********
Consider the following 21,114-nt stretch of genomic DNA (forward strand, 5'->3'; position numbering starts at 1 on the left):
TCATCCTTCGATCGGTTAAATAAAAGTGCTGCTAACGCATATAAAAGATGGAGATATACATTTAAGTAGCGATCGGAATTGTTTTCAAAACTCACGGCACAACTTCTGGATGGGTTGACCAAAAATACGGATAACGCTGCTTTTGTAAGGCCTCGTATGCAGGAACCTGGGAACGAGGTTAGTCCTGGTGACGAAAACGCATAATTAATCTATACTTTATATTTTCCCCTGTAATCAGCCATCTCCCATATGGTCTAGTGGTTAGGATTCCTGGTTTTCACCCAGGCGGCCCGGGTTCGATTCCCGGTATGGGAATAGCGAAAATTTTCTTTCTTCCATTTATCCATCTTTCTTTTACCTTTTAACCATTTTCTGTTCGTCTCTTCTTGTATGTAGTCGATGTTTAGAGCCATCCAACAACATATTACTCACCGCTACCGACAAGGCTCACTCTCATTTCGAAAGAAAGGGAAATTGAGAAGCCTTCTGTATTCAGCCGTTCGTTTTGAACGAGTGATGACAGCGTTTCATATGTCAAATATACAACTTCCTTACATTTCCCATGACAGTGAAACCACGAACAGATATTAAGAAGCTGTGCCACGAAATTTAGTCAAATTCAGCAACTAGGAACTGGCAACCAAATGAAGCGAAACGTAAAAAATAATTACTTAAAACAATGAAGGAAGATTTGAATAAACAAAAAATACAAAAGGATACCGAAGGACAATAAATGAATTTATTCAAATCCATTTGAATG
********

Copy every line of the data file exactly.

Consider the following 21,114-nt stretch of genomic DNA (forward strand, 5'->3'; position numbering starts at 1 on the left):
TCATCCTTCGATCGGTTAAATAAAAGTGCTGCTAACGCATATAAAAGATGGAGATATACATTTAAGTAGCGATCGGAATTGTTTTCAAAACTCACGGCACAACTTCTGGATGGGTTGACCAAAAATACGGATAACGCTGCTTTTGTAAGGCCTCGTATGCAGGAACCTGGGAACGAGGTTAGTCCTGGTGACGAAAACGCATAATTAATCTATACTTTATATTTTCCCCTGTAATCAGCCATCTCCCATATGGTCTAGTGGTTAGGATTCCTGGTTTTCACCCAGGCGGCCCGGGTTCGATTCCCGGTATGGGAATAGCGAAAATTTTCTTTCTTCCATTTATCCATCTTTCTTTTACCTTTTAACCATTTTCTGTTCGTCTCTTCTTGTATGTAGTCGATGTTTAGAGCCATCCAACAACATATTACTCACCGCTACCGACAAGGCTCACTCTCATTTCGAAAGAAAGGGAAATTGAGAAGCCTTCTGTATTCAGCCGTTCGTTTTGAACGAGTGATGACAGCGTTTCATATGTCAAATATACAACTTCCTTACATTTCCCATGACAGTGAAACCACGAACAGATATTAAGAAGCTGTGCCACGAAATTTAGTCAAATTCAGCAACTAGGAACTGGCAACCAAATGAAGCGAAACGTAAAAAATAATTACTTAAAACAATGAAGGAAGATTTGAATAAACAAAAAATACAAAAGGATACCGAAGGACAATAAATGAATTTATTCAAATCCATTTGAATG